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by Carmen Alvarez | January 17, 2013 New York Teacher issue
The SESIS arbitration decision and award is a great victory and a much-needed boost in a very difficult year. But while the union took the grievance to arbitration, it was you, the members, who made it a success.
You came to me and your chapter leaders with detailed information about your experiences. You shared documents and directives. Many of you responded to multiple surveys. Representatives from the affected chapters came forward and testified at the arbitration hearing.
Savor your victory. You deserve it.
But, as sweet as it is, we all know that SESIS problems are only one piece of the much larger mess in special education. This year, special education reform is our greatest — and gravest — concern. The groundwork for this year’s woes was laid last year when the Department of Education told principals that no learning was taking place in special (self-contained) classes and that integrating students with disabilities into mainstream classes would, by itself, lead to improved achievement. (Message received by principals: Eliminate all self-contained classes.)
This was followed up by a blueprint called the “Flexible Programming Guide” that instructed principals on how to mix and match services and change full-time services to part-time. (Message received: Reduce services for students with disabilities at every level.)
Most recently, the Department of Education issued a budget document that realigns special education funding to adhere to the above principles by doubling the amount of revenue that schools receive for part-time (21–59 percent of the school day) services and reducing funding for integrated co-teaching in K–12 classes and self-contained K–8 class services. (Message received: Program students for part-time services to get the most bang for your bucks.)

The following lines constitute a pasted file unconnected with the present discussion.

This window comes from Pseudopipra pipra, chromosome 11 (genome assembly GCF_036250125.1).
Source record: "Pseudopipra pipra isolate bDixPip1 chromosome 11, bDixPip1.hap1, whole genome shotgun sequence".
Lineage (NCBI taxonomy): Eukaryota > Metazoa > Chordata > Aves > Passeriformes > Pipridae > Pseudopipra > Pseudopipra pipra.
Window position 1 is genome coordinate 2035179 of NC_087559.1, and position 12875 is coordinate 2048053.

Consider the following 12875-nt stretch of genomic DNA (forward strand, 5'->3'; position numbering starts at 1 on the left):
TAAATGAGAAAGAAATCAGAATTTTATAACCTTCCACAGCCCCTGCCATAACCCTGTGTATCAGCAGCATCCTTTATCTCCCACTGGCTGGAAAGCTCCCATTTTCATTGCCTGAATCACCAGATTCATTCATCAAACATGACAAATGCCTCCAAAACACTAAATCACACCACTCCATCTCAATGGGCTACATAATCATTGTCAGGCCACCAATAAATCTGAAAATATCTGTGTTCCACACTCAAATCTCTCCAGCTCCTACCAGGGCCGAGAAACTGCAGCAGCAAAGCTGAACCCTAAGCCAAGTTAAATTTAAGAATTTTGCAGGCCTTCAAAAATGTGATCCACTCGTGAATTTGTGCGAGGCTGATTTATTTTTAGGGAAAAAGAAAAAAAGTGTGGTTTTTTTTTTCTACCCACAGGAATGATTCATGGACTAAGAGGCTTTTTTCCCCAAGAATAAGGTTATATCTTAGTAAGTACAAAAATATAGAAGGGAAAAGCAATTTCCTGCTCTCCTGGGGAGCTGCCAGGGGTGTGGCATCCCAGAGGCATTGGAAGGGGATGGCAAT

An email from the DOE that was brought to my attention prior to the break acknowledged that many students are not receiving the services on their Individualized Education Programs. This email instructed special education assistant principals and coordinators in one network to change students’ IEPs when the services on the IEP did not match what was on the student’s program as captured on the USPE screen in ATS.
Schools should be providing students with the services on their IEPs, not changing IEPs to match what the school is actually providing. In response to pressure from us, the DOE in the Dec. 19 Principals’ Weekly published an item that said that “data on the USPE screen should accurately reflect a student’s IEP program recommendations and IEP teams should not change a student’s IEP recommendations to fit program schedules.”
Are these things occurring in your school? Do the IEPs of your students reflect the services they are actually receiving? Were you pressured to ignore your students’ needs and amend their IEPs to match new programs being promoted as part of the reform? Worse yet, did an administrator or another staff member change your students’ IEPs without consulting you?
If so, you have a new opportunity to make a difference. First, make sure your students are getting all of the services that are reflected on their last finalized IEP. Second, don’t make changes in your students’ IEPs unless they are truly based on your students’ individual needs. Third, if your students are not making adequate progress, reconvene the IEP team and, together with the child’s parents and other service providers, develop a new plan.
If you feel that your school is running roughshod over the rights of its special education students or hasn’t hired adequate staff to provide the services on students’ IEPs, contact my office or file a special education complaint at www.uft.org/special-ed-complaint-form. If you hold the DOE’s feet to the fire on special ed reform with the same enthusiasm that helped us win the SESIS arbitration, you may be able to salvage the year for your struggling students.
I am also interested in hearing about places where the special education reform is being implemented in a fashion that is helping students with disabilities. I am eager to acknowledge and replicate successful practices, too. If your school fits the bill, please send me an email at email@example.com.